BYNG — Almost nothing has gone as expected for the Byng Lady Pirates the past few months. That could be good news for Joe Neely’s club heading into Wednesday’s battle with Dover in the opening round of the Bertha Teague Mid-America Basketball Tournament at ECU’s Kerr Activities Center.

“I think to some we probably don’t belong, but our team thinks they can go in there and compete and represent our area in a good way,” said Neely, whose 5-4 club will enter the Mid-America as one of the longshots in an outstanding field of eight. “We’re not as down and out as some people think we are.

“We still have some kids who can play, and as long as we’re doing our best and improving as a team, that’s the most important thing to me,” Neely added. “It’s a huge challenge, but it should be a real good experience for our kids.”

Fresh from a 23-7 season (Neely’s first at his alma mater) that saw Byng come within a game of the Class 4A state tournament and with every player on the roster due to return for the 2005-2006 campaign, the Lady Pirates fit the prototype for a Mid-America team — a successful club with a lot of talented returning players — when they were extended an invitation to the tournament last spring.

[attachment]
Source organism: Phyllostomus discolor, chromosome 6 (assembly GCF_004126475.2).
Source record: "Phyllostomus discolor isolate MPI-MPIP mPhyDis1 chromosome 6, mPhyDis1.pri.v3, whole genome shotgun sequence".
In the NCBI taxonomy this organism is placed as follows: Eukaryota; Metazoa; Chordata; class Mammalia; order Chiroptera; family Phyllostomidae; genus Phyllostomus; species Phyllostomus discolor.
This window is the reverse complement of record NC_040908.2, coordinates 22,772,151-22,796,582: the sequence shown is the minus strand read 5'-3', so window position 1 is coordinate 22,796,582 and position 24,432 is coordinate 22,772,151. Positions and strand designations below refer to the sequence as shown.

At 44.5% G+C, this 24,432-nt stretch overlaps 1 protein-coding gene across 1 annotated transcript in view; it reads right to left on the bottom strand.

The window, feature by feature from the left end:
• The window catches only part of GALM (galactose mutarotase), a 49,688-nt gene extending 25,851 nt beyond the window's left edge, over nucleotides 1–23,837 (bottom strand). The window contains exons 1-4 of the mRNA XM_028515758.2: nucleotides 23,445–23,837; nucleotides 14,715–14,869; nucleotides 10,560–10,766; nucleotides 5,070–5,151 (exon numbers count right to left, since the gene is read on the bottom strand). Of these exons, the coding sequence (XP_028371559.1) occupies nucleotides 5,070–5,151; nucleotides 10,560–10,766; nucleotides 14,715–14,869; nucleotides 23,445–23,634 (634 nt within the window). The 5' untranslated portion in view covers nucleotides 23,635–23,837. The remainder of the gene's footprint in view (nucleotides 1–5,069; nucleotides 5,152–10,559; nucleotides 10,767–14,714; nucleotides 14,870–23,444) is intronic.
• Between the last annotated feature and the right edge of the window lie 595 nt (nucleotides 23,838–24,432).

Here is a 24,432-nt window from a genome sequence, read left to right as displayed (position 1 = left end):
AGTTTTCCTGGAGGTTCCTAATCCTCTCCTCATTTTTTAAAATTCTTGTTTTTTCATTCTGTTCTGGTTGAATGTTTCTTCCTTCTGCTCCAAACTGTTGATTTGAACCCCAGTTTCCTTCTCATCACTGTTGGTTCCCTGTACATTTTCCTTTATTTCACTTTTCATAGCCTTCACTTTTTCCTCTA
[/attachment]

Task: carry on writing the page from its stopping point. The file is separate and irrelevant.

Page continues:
But the team that will face Dover in Wednesday’s final opening-round contest (scheduled to begin at 8 p.m.) has changed dramatically since Byng was eliminated by Idabel in the area finals last February.

Senior Kelsey Harris — the Lady Pirates’ leading scorer and undisputed team leader a year ago — isn’t playing for medical reasons, and sophomore Katie Campbell, who averaged 10 points a game as a freshman, moved to Tupelo, where her stepfather, Brian Davis, is the coach.

To make things even tougher, Brooke Harris — Kelsey’s younger sister and a major factor off the bench for the Lady Pirates last season — tore up her ankle sliding into second base in a softball playoff game this fall. She was expected back in time for the Mid-America, but she re-injured the ankle in a recent junior varsity game and probably won’t play this week.

“She’s questionable for (the Mid-America) — we’ll have to wait and see,” Neely said of Harris, who, with the losses of her sister and Campbell, would have had a good chance to crack the opening-night starting lineup this season. “Brooke’s a talented player, but she’s not 100 percent yet, and it’s unfair to push her and put her in a tough game right now.